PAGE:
Police team in Chennai to arrest high court judge

Justice C S Karnan, who flew from Kolkata to Chennai on Tuesday, checked out of a guest house on Wednesday and, was yet to be traced till late on Wednesday afternoon



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PTI Photo
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NH Web Desk

Justice CS Karnan, the first judge to be sentenced to jail by the Supreme Court, checked out of a state guest house in Chennai on Wednesday, without allegedly paying his bills. The whereabouts of the 61-year-old Calcutta High Court judge are currently not known.


The judge had left his Kolkata residence very early on Tuesday morning, barely four hours before the Supreme Court ordered his imprisonment. While the Kolkata Police deployed at his residence escorted him to the airport where he boarded a flight for Chennai, a team of Kolkata Police arrived at Chennai on Wednesday to execute the apex court’s order.


Justice Karnan, according to media reports in Chennai, was expected to visit the temple town of Srikalahasti in Andhra Pradesh on Wednesday.


The Supreme Court on Tuesday had sentenced him to six months in prison for contempt of court, a first for a serving judicial officer, in what has been an unprecedented face-off in the higher judiciary.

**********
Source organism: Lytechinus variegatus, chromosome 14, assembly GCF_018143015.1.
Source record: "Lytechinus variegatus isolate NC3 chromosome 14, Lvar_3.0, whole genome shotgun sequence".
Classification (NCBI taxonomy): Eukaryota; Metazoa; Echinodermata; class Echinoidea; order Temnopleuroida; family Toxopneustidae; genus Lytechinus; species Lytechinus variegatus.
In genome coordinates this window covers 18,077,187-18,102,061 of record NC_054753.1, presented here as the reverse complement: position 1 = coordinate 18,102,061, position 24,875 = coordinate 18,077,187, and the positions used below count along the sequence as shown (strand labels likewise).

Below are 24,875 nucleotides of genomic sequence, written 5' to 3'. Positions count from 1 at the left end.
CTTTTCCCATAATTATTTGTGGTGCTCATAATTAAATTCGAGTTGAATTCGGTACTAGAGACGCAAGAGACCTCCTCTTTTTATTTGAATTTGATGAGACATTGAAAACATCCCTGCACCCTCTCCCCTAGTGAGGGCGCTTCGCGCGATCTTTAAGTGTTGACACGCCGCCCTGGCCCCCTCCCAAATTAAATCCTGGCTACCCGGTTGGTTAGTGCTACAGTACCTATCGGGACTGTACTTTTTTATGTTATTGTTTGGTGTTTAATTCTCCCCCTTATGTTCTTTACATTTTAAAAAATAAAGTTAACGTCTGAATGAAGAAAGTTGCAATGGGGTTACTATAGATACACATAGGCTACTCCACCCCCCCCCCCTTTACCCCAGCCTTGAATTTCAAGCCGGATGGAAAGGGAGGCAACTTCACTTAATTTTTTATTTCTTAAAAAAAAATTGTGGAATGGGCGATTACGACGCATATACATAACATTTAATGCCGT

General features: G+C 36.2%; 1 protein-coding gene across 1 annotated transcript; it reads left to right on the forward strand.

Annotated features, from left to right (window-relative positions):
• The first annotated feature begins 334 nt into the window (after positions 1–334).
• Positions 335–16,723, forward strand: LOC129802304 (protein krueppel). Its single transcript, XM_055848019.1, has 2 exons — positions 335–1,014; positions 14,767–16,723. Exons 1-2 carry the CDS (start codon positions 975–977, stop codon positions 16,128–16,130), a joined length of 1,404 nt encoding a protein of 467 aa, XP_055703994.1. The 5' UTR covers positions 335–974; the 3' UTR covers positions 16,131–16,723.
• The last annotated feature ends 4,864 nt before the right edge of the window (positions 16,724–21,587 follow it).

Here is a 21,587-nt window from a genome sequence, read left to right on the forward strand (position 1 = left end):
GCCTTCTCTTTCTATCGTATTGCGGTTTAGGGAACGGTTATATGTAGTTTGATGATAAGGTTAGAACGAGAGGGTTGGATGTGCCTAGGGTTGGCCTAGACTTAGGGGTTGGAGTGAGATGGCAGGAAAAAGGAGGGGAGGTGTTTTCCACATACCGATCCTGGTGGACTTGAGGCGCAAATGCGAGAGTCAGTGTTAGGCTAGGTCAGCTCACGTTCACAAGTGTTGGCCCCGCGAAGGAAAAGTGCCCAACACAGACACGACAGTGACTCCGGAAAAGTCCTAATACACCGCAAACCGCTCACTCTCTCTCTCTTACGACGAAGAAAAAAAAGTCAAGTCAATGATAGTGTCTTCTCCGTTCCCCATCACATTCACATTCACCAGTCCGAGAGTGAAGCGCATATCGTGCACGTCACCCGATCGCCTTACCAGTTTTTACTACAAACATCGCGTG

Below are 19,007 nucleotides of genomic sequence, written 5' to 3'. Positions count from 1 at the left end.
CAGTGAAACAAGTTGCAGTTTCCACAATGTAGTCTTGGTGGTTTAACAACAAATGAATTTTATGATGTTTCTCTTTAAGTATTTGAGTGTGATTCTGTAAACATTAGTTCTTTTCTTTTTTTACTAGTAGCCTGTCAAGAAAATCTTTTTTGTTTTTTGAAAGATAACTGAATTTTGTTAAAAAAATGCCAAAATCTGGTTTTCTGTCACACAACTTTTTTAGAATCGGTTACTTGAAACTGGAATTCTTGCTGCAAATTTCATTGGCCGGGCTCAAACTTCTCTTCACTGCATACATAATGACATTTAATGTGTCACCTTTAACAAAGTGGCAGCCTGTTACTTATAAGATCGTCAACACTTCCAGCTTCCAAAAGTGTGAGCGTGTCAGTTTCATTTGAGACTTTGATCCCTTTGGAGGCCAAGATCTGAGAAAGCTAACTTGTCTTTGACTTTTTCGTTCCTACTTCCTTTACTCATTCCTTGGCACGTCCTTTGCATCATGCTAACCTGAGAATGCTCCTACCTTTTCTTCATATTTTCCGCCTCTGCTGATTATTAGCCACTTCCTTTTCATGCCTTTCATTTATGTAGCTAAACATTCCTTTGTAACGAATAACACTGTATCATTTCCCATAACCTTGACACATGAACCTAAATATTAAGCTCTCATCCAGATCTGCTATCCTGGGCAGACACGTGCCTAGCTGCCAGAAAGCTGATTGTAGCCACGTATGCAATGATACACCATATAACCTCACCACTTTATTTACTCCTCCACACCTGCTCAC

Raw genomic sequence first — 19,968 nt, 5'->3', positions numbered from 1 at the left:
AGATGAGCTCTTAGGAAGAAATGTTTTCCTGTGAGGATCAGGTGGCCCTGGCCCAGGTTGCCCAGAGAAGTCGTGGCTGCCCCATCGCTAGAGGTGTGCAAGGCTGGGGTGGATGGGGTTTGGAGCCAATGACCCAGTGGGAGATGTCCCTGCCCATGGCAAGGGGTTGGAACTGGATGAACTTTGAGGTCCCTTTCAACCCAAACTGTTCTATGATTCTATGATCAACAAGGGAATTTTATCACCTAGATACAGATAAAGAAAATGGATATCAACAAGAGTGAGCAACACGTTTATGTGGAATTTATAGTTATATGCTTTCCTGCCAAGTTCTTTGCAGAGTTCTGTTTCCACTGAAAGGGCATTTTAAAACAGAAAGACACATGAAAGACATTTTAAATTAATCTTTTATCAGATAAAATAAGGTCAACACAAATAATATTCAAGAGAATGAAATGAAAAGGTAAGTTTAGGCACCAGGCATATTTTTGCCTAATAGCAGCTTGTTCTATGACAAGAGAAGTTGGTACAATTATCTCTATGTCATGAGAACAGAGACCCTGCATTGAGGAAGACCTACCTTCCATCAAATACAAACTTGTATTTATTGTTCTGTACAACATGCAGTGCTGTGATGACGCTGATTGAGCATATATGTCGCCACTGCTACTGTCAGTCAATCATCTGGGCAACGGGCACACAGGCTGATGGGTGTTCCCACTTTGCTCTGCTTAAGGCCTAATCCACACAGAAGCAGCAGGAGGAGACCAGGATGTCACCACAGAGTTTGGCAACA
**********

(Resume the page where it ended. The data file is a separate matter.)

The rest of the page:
Justice Karnan refused to attend the contempt proceedings, instead asking for a compensatory amount of ₹14 crore from the seven-judge bench for “disturbing his mind and normal life.”


Meanwhile, opinion appeared sharply divided on the Supreme Court’s order, with a section of jurists saying that the apex court was left with no choice, while another section holding that Justice Karnan, due to retire next month, should have been allowed to retire, or Parliament should have been approached for his impeachment.


Eminent lawyer Indira Jaising felt the Supreme Court’s order had set a dangerous precedent and questioned, “Can contempt powers be used to circumvent the provisions of Article 124 read with Article 217 of the Constitution? Does the removal of judicial functions of a judge not amount to removal of a judge? Does sending a judge to prison not amount to removing him from performance of his duties of office?”


The order in contempt sets a dangerous precedent, where the Supreme Court can remove any judge of a high court or indeed of the Supreme Court in contempt powers and, do indirectly what they cannot do directly. Once the power is asserted, it can be exercised for any reason whatsoever.


Another Supreme Court advocate Namit Saxena, however, said the court had no option, but to issue the order. He held, “Be it a retired judge of the Supreme Court, a multi-billionaire businessman, regular state machinery, or a sitting high court judge, the judiciary carries a tool to execute its orders and to protect its dignity – contempt of court.”